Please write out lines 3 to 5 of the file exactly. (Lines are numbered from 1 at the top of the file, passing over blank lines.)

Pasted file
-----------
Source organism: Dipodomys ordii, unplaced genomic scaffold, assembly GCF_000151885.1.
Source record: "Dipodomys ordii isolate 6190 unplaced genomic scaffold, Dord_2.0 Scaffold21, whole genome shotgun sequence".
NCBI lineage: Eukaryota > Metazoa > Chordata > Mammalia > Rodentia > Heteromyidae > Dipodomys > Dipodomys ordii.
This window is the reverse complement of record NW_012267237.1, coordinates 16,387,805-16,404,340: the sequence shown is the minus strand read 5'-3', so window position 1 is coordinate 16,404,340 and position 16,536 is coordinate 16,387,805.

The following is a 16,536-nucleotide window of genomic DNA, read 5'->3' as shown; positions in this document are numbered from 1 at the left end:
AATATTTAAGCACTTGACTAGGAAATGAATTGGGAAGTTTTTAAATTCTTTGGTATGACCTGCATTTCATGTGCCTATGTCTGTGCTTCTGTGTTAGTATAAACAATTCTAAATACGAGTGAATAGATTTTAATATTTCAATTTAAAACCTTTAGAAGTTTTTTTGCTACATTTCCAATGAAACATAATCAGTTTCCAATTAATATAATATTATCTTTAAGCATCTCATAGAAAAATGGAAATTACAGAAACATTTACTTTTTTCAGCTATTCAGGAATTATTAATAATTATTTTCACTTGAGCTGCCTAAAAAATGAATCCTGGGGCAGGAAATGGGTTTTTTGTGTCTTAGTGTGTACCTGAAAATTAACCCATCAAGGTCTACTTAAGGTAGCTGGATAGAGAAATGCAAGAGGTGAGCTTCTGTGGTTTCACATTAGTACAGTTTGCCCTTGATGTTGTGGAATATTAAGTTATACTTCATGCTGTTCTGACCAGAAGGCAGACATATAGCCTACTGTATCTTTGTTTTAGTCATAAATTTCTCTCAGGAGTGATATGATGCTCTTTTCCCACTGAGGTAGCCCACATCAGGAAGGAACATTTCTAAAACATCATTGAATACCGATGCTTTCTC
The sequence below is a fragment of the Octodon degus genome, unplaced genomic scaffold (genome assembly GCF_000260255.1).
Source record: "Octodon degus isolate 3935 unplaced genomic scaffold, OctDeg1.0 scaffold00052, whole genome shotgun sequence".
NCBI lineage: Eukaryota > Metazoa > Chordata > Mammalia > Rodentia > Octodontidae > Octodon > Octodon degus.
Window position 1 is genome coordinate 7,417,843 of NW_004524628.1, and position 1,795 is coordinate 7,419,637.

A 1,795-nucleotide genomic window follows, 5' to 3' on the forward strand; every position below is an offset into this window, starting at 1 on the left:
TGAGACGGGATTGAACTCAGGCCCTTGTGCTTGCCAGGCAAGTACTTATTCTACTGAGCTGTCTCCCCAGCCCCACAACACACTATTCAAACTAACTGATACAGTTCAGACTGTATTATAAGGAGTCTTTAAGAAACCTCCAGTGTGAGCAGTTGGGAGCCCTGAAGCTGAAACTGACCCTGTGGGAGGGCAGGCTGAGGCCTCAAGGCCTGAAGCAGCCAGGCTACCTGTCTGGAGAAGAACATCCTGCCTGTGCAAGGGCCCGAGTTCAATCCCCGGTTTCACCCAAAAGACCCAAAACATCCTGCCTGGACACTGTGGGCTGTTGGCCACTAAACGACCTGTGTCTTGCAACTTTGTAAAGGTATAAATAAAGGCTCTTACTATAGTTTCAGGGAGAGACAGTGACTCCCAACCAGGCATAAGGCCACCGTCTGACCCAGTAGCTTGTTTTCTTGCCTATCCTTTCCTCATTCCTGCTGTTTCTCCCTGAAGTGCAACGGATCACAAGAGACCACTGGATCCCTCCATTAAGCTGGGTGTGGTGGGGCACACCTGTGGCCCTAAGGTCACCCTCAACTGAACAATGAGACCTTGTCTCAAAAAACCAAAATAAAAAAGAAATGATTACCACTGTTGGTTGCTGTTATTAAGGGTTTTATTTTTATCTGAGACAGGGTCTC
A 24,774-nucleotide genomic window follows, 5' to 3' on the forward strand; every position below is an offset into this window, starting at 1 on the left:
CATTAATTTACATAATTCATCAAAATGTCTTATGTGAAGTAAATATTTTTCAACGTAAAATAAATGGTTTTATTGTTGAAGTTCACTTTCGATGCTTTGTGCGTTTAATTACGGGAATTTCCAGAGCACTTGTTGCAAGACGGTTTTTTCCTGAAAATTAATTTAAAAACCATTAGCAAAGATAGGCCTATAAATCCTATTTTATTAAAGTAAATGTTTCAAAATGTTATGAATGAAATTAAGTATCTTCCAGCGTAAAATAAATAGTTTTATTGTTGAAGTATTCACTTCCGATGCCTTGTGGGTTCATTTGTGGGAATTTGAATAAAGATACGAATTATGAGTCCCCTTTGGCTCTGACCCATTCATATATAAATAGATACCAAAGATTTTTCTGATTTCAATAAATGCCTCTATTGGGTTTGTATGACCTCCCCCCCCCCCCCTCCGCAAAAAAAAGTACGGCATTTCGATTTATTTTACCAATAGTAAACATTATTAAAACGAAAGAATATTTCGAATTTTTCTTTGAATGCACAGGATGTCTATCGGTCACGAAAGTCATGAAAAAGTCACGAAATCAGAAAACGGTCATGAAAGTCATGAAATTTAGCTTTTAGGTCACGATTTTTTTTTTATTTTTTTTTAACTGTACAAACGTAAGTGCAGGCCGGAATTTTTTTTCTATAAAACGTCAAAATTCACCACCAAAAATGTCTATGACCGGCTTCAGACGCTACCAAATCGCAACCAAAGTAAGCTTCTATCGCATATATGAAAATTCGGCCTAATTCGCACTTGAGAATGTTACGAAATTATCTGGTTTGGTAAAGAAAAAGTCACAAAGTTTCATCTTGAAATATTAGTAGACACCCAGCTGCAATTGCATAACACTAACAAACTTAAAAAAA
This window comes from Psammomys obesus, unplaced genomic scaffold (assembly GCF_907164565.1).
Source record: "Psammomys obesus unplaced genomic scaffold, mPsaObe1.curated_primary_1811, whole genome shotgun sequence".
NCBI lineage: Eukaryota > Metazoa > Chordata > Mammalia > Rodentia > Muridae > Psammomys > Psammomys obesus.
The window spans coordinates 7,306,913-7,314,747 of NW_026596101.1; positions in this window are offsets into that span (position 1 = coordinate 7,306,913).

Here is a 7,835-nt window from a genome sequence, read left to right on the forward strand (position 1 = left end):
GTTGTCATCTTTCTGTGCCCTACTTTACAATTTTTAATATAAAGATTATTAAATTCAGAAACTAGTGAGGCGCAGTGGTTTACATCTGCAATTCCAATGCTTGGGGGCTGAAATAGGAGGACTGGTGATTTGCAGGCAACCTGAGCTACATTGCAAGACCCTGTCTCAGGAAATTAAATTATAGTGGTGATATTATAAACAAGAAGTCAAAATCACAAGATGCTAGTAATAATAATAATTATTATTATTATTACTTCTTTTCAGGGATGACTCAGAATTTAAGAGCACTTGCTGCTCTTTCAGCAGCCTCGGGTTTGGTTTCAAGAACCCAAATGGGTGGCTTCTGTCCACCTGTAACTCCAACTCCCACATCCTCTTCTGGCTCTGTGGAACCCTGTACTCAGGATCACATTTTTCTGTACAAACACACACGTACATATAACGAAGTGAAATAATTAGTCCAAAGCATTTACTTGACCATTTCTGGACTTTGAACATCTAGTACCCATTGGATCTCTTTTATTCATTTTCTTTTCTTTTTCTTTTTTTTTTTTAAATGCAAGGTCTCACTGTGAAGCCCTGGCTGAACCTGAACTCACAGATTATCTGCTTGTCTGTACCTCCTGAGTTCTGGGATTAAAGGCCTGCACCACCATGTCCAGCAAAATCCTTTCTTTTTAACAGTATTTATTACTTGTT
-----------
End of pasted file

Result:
NCBI lineage: Eukaryota > Metazoa > Chordata > Mammalia > Rodentia > Heteromyidae > Dipodomys > Dipodomys ordii.
This window is the reverse complement of record NW_012267237.1, coordinates 16,387,805-16,404,340: the sequence shown is the minus strand read 5'-3', so window position 1 is coordinate 16,404,340 and position 16,536 is coordinate 16,387,805.

The following is a 16,536-nucleotide window of genomic DNA, read 5'->3' as shown; positions in this document are numbered from 1 at the left end: